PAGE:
Rep. Darrell Issa (R-Calif.) submitted a formal referral for two top White House officials to the U.S. Office of Special Counsel (OSC) for allegedly having violated a law prohibiting federal officials from using official resources for political purposes.
Issa, the ranking member of the House Oversight and Government Reform Committee, submitted a complaint to the OSC accusing White House Chief of Staff Rahm Emanuel and his deputy, Jim Messina, of using official resources to help discourage two Democratic primary candidates from waging challenges to incumbents.
The California Republican has led an effort to investigate the administration's role in discouraging Rep. Joe Sestak from challenging Sen. Arlen Specter in the Pennsylvania Democratic primary for Senate by way of allegedly offered him a position. Issa has also picked up on reports that the White House tried to lure Democratic attorney Andrew Romanoff out of a challenge to Sen. Michael Bennet (D) in Colorado with the offer of potential jobs.
Emanuel, Issa wrote, "was leveraging the power and access of his official position" in trying to affect the races.
The administration has acknowledged activities in the races — in Pennsylvania by sending former President Bill Clinton to talk to Sestak, and in Colorado by e-mail exchanges between Messina and Romanoff.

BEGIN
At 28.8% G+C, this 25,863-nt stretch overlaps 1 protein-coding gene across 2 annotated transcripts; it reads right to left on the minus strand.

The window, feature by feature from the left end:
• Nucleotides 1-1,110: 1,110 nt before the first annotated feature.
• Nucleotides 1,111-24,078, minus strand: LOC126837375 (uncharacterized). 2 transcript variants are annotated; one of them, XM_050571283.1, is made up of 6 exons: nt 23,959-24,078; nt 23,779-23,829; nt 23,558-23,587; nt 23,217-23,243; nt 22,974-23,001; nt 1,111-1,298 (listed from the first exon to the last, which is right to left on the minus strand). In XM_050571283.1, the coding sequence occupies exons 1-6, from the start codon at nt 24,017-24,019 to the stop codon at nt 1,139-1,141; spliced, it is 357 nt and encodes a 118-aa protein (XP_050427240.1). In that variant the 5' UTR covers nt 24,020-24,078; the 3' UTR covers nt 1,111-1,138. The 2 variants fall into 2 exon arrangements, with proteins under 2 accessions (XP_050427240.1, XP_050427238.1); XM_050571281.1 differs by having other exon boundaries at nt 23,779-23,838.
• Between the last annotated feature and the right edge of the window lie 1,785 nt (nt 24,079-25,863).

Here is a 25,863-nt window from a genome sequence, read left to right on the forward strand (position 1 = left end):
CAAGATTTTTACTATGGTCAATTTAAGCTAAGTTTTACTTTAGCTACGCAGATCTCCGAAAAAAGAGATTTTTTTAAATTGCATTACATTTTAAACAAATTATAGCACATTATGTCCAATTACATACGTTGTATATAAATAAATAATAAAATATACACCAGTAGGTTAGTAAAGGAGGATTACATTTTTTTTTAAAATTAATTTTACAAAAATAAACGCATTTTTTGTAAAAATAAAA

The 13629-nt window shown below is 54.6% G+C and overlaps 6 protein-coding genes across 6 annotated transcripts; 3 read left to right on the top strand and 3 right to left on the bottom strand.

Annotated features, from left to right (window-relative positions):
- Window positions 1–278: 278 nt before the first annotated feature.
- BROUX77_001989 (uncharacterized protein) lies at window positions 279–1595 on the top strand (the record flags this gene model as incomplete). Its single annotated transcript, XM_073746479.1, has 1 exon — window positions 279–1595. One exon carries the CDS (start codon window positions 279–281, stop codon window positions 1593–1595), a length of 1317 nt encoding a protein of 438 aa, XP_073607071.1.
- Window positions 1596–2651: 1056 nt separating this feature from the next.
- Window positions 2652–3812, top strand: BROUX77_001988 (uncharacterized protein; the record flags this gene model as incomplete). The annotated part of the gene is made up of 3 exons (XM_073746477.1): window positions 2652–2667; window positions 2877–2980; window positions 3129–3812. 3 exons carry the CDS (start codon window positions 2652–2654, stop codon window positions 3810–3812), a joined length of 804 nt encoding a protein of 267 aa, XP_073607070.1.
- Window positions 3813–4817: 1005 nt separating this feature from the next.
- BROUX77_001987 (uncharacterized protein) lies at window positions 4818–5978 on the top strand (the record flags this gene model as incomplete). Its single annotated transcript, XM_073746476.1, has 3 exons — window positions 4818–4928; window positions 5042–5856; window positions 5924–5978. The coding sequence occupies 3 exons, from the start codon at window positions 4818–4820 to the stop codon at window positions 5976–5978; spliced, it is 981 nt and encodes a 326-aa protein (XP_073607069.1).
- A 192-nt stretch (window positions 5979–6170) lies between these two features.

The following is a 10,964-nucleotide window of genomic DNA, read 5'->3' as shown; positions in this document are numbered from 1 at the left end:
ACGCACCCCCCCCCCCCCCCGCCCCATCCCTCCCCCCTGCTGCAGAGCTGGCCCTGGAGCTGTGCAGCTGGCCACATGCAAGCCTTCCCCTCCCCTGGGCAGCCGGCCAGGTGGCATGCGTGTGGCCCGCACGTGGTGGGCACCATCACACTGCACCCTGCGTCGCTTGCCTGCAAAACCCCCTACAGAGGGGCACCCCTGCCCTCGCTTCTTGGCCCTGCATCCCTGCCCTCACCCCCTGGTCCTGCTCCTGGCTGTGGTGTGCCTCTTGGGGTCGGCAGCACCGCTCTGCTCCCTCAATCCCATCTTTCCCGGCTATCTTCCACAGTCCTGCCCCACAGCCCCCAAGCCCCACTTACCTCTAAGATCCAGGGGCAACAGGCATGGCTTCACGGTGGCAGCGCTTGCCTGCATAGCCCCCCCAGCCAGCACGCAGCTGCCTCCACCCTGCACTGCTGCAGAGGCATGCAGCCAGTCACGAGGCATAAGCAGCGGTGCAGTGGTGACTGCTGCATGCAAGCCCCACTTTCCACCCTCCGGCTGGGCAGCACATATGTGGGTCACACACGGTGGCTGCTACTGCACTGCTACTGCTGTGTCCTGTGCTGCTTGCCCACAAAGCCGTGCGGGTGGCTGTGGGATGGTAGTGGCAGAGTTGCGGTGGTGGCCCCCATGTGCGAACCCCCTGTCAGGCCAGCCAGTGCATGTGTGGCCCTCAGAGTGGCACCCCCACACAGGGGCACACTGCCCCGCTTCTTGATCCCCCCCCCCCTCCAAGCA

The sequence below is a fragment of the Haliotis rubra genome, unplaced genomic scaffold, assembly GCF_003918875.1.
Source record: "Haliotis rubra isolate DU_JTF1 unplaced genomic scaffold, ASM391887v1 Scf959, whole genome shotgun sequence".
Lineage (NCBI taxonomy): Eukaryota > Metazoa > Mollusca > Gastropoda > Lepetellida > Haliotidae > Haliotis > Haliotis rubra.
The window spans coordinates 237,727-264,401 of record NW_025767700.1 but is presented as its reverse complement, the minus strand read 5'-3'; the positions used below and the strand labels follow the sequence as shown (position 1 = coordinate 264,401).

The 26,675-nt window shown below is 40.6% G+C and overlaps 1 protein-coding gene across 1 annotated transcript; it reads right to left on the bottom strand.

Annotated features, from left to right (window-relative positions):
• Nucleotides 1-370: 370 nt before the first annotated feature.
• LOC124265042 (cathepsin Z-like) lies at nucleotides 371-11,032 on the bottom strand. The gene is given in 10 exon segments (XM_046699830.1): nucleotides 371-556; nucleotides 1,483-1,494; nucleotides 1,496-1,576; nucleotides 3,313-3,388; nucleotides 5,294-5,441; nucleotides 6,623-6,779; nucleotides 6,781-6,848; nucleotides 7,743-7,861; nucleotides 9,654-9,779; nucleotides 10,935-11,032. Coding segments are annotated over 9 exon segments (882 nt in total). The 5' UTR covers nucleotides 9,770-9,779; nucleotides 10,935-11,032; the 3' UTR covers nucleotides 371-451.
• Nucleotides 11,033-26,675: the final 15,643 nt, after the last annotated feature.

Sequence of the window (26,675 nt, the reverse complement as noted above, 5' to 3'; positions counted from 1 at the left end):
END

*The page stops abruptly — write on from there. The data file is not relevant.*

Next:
But the White House has maintained that no formal offers of a job were ever made to either candidate, and a memo prepared by White House Counsel Bob Bauer released last month denies any wrongdoing in the races.
"A final determination of whether or not Mr. Emanuel's actions violated the Hatch Act is rightfully made by OSC investigators following a thorough review, not by the Office of the White House Counsel," Issa said.
The appeal to OSC follows the Justice Department's rejection of Issa's call for a special prosecutor into the matter. The OSC is an independent agency that has the power to investigate and prosecute violations of the Civil Service Reform Act, the Whistleblower Protection Act and the Hatch Act. The Hatch Act bars federal employees from engaging in partisan activities.